Pieter Nolpe (1613/14 - c.1652/3)
“Hercules Unifies the Split French Empire” (“Hercules smeedt het gespleten Franse Rijk tot een eenheid” [Rijksmuseum title]), 1638, after Nicolaes Cornelisz. Moyaert (aka Claes Cornelisz Moeyaert; Nicolaes Cornelisz. Moeyart) (1590/1600–1655), plate 12 from the series of 16 plates, “Festivities at the visit of Maria de' Medici to Amsterdam in 1638” published in Amsterdam by Johannes Blaeu (Joan Blaeu; Johannes Willemszoon Blaeu; Johan Blaeu; Jan Willemsz Blaeu) (1596–1673) and Cornelis Blaeu (aka Cornelius Blaeu) (1610–1648) in 1638 as a folded insert between pages 48 and 49 in Kaspar van Baerle’s (aka Caspar van Barlaeus) (1584–1648), “Medicea hospes, sive Descriptio pvblicæ gratvlationis: qua Serenissimam, Augustissimamque reginam, Mariam de Medicis, excepit Senatvs popvlvsqve Amstelodamensis.”
Archive.org offers an online view of this print in its context in Van Baerle’s publication: https://archive.org/details/mediceahospessiv00baer/page/n85/mode/2up.
Etching on laid paper with a small margin around the platemark, backed with a support sheet.
Size: (sheet) 32.1 x 41.2 cm; (plate) 30 x 39 cm; (image borderline) 29 x 38.3 cm.
Inscribed in plate within the image borderline: (lower right) “CL [ligature initials] M. Inv:”
State iii? (of iii) Note that plate number (“12”) signifying state iii seems to be in pencil rather than inscribed in the plate suggesting that this impression is from an earlier state or the number has been erased. Note that the Orn Cat II does not make a distinction between states ii and iii.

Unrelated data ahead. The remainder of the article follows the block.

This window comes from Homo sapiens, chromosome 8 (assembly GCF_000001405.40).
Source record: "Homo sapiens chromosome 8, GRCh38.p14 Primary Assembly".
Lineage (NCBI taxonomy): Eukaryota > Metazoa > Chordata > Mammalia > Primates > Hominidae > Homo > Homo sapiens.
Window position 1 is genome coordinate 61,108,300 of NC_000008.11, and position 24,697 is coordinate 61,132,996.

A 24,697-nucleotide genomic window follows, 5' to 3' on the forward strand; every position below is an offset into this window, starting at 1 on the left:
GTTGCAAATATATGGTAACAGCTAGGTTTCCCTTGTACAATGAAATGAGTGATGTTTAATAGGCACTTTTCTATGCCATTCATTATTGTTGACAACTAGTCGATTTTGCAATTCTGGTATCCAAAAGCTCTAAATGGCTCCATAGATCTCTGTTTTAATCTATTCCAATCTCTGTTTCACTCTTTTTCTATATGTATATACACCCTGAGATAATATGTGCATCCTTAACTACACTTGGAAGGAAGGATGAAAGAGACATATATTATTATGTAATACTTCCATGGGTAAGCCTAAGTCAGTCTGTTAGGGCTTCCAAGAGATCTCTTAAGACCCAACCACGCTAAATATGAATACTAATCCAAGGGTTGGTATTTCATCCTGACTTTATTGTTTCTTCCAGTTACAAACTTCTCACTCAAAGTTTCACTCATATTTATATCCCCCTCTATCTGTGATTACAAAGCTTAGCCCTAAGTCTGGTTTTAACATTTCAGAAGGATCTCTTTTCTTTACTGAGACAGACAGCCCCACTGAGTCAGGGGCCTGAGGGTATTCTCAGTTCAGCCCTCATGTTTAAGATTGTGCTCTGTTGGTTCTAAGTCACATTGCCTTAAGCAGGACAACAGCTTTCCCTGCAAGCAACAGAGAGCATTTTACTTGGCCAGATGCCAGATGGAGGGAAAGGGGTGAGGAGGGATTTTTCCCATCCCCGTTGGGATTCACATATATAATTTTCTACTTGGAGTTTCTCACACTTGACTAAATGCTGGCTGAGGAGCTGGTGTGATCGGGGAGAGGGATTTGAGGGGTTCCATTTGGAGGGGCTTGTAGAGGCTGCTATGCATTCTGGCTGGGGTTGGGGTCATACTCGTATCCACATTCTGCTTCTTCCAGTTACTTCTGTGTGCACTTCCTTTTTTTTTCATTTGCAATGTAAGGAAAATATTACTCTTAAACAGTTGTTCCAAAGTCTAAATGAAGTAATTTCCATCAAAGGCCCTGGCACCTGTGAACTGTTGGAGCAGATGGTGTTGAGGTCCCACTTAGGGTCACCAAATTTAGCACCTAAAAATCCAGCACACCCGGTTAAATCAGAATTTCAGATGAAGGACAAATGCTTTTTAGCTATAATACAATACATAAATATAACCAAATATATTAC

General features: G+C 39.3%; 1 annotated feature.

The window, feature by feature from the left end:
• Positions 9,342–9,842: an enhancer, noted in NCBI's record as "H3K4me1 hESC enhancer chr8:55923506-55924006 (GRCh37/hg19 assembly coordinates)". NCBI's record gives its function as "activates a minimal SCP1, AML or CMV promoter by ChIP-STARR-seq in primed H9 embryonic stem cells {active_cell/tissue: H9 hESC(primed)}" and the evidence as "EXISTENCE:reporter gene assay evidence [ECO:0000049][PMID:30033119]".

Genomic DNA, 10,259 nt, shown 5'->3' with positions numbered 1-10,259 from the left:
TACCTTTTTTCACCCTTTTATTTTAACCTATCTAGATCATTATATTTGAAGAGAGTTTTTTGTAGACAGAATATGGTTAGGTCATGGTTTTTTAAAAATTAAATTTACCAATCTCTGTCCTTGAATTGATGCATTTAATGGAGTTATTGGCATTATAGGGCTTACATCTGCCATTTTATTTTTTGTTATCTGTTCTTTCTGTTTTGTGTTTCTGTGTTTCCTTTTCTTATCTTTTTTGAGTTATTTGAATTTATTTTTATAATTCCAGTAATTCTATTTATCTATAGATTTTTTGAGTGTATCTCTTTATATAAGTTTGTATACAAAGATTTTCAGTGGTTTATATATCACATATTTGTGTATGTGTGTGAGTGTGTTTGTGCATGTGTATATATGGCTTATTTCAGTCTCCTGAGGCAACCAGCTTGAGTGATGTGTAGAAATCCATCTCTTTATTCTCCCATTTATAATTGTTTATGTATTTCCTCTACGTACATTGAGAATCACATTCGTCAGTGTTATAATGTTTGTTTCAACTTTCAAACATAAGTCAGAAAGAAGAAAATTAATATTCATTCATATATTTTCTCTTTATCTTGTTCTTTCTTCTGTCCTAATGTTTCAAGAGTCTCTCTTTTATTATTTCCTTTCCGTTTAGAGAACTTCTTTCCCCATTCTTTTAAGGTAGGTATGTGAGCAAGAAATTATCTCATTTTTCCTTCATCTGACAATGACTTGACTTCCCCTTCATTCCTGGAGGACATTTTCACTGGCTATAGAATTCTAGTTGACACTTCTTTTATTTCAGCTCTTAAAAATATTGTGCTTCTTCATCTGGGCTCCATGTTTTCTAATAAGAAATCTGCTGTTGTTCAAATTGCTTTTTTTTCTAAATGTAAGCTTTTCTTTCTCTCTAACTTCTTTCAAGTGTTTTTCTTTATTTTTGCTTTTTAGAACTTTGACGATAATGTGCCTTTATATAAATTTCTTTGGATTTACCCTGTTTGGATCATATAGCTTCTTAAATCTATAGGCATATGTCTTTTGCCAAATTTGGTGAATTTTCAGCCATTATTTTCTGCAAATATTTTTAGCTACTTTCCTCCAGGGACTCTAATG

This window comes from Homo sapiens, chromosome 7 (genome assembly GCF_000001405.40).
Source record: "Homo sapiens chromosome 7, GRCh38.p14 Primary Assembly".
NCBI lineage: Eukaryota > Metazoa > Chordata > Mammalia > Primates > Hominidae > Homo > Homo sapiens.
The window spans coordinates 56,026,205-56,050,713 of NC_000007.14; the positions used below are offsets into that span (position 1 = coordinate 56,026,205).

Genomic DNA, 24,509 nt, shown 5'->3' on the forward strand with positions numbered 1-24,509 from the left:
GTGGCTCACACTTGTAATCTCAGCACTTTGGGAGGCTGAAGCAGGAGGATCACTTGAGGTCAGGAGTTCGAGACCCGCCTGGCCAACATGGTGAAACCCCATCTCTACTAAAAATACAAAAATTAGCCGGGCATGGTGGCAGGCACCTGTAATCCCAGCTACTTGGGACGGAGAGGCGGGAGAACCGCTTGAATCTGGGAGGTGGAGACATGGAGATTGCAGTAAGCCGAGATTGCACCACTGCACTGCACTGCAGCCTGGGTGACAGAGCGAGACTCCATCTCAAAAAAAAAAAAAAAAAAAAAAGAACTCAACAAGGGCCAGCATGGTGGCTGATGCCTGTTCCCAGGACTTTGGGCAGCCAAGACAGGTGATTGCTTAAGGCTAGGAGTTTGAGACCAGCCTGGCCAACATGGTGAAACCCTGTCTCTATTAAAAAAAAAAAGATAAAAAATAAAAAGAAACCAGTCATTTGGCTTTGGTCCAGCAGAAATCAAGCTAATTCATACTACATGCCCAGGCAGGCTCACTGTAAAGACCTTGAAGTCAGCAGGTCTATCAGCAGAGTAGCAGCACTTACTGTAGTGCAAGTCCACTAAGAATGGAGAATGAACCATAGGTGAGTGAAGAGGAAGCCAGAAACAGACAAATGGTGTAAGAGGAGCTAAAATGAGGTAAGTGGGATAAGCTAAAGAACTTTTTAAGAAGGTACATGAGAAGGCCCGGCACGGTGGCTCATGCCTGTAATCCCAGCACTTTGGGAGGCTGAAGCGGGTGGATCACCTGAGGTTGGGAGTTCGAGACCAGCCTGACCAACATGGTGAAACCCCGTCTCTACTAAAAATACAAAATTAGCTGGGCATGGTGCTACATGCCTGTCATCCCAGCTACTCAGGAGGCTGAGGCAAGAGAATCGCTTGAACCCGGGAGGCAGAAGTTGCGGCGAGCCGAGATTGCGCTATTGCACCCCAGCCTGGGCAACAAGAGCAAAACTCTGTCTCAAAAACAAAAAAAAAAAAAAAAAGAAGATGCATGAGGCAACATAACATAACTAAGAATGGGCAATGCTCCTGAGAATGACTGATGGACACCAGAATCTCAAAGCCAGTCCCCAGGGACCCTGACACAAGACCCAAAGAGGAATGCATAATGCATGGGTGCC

Orn Cat II 10050 (Peter Fuhring; transl. from the Dutch by Jennifer Kilian and Katy Kist 2004, “Ornament prints in the Rijksmuseum II: the seventeenth century”, Amsterdam, Rijksmuseum Sound and Vision, vol. 3, p. 71, cat. no. 10050); Hollstein Dutch 102.
The British Museum offers the following description of this print:
“Plate 12: Allegory on the Discord in France; Henri IV as Hercules repairing the broken globe representing 'Gallia' by forging a band around it, Minerva and Mars at left assisting him, Marie de Medici standing at right, a female personification of France at left, the Olympian Gods onlooking from the clouds above; after Nicolaes Moyaert; illustration to Caspar Barlaeus' ‘Medicea Hospes’ (Amsterdam: 1638) Etching” (https://www.britishmuseum.org/collection/object/P_1871-1209-4805).
See also the description offered by the Rijksmuseum: http://hdl.handle.net/10934/RM0001.COLLECT.163307.
Condition: a strong impression with small margins around the platemark (approx. 1 cm) and laid upon an archival support sheet of millennium quality washi paper which has flattened the publication centrefold so that it is almost invisible. The upper right corner of the margin is lost and there are are fractures to the left margin, otherwise the image area is in a very good condition with no holes, stains or foxing.
I am selling this remarkable etching showing Henry IV cast in a tableau vivant as Hercules repairing the world that had been broken in halves (see my previous listing which shows the world as a broken globe and Marie de Medici pleading for the gods to help), for the total cost of AU$354 (currently US$266.55/EUR224.51/GBP192.78 at the time of this listing) including postage and handling to anywhere in the world, but not (of course) any import duties/taxes imposed by some countries.
If you are interested in purchasing this marvellous amalgam of classical antiquity with politics and the Baroque Age—please contact me (email@example.com) and I will send you a PayPal invoice to make the payment easy.
This print has been sold